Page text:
Alexanda Amon Kotey and El Shafee el-Sheikh, both from Britain.
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Agence France-Presse

The daughter of a British hostage murdered by the notorious Islamic State group kidnapping cell nicknamed “The Beatles” called Friday for the last two members, now captured, to face justice.

Alexanda Amon Kotey and El Shafee el-Sheikh, both from Britain, were captured in January in eastern Syria by the US-backed Syrian Democratic Forces.

The IS jihadist group cell was behind a series of videotaped beheadings.

Bethany Haines, whose aid worker father David was killed in 2014 after being held captive for 18 months, said she hoped the pair’s detention could bring some closure to bereaved families.

“The first thought was relief, finally to know that the people that were involved in my dad’s murder have been caught and will sort of serve some justice,” she told ITV television.

She said she wanted them to be “locked up with the key thrown away”.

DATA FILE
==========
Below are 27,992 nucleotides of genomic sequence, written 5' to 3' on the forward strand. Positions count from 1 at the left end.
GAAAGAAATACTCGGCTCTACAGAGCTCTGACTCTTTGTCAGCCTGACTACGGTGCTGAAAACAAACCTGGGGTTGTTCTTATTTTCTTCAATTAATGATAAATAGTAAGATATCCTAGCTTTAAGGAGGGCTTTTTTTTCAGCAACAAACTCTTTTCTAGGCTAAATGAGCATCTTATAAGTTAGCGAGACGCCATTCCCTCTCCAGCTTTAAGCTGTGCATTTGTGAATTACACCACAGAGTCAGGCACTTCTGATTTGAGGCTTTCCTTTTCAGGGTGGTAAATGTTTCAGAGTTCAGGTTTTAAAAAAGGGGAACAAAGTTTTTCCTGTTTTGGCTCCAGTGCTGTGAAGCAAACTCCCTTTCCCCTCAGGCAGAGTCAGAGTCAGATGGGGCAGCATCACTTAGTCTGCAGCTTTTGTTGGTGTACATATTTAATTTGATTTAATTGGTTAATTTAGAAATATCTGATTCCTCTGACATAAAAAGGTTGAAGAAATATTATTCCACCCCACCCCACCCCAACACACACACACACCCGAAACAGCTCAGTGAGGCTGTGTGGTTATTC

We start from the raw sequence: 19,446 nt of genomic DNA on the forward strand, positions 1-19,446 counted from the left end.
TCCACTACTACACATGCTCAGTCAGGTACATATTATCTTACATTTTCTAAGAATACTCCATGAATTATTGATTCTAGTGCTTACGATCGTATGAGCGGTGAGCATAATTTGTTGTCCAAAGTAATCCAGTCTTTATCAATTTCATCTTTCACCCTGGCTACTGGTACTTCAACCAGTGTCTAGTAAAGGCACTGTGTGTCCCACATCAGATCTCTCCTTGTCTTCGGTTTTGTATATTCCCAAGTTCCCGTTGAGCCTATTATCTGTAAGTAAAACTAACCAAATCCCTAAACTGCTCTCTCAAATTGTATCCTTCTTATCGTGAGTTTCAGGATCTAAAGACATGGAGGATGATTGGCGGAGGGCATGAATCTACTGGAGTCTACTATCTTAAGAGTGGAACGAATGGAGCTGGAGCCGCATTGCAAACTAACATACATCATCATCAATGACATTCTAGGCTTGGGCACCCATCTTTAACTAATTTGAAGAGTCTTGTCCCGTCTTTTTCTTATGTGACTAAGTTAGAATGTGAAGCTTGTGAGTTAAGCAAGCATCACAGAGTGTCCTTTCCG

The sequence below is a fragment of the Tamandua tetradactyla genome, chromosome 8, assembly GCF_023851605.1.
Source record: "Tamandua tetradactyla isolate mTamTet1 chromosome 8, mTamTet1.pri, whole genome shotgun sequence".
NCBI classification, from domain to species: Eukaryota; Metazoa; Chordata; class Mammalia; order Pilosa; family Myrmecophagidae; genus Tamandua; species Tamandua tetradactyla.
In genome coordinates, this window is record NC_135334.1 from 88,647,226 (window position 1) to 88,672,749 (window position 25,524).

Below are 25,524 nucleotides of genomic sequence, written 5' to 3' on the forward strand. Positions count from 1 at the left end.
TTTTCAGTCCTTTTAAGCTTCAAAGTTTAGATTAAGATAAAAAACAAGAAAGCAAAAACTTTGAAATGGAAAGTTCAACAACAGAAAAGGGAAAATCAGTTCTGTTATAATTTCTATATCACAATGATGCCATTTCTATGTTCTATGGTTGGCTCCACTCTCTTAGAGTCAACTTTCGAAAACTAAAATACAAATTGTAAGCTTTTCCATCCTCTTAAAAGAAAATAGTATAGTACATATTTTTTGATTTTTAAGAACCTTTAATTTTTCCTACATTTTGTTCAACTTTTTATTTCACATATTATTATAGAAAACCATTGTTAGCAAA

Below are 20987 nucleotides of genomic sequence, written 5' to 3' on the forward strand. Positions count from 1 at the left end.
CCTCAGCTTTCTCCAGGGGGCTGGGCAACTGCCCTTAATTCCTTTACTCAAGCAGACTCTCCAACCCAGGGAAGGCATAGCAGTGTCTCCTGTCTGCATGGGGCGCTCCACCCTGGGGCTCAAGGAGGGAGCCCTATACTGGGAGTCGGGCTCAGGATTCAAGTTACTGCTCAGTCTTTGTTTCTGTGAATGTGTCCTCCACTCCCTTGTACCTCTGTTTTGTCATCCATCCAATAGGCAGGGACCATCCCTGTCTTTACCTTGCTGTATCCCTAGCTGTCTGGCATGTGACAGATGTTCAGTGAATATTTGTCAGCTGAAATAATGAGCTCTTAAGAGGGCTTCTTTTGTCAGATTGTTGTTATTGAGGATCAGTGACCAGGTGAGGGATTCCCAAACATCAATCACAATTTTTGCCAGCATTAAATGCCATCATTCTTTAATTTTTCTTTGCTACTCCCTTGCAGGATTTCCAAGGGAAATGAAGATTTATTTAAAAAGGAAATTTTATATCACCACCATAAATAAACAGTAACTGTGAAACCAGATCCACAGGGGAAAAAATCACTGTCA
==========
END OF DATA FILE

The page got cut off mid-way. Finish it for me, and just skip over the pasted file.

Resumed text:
Britain’s Defence Secretary Gavin Williamson told The Times newspaper: “These are people who have done absolutely vile and despicable crimes and brought absolutely so much misery.

“It is good that they have been hunted down and caught.”

French journalist Nicolas Henin, who was held captive by Islamic State for 10 months, demanded the men be brought to justice.

“This is the beginning of a process that will bring them eventually, hopefully, to a trial,” he told Sky News.

“Guantanamo is a denial of justice. What I want is a trial and a trial potentially that I can attend, so rather, a trial in London rather than one in Kobani in northern Syria.”

The Daily Telegraph newspaper said it understood that Britain would not hinder any moves to extradite the pair to the United States.

Sources told the broadsheet that there was little desire among ministers to repatriate them to Britain.

Shiraz Maher, Deputy Director of the International Centre for the Study of Radicalisation at King’s College London, said that IS losing territory did not mean they were no longer a threat.

“The capture of these men is hugely significant because very few high profile IS targets have actually been caught,” he said.

“These men will have important intelligence about the fates of Western hostages in their custody, including some who remain captives of Islamic State.

“European foreign fighters very much remain a part of this organisation and continue to play a role in the next phase of its mutation as it reverts back to its insurgent roots.”

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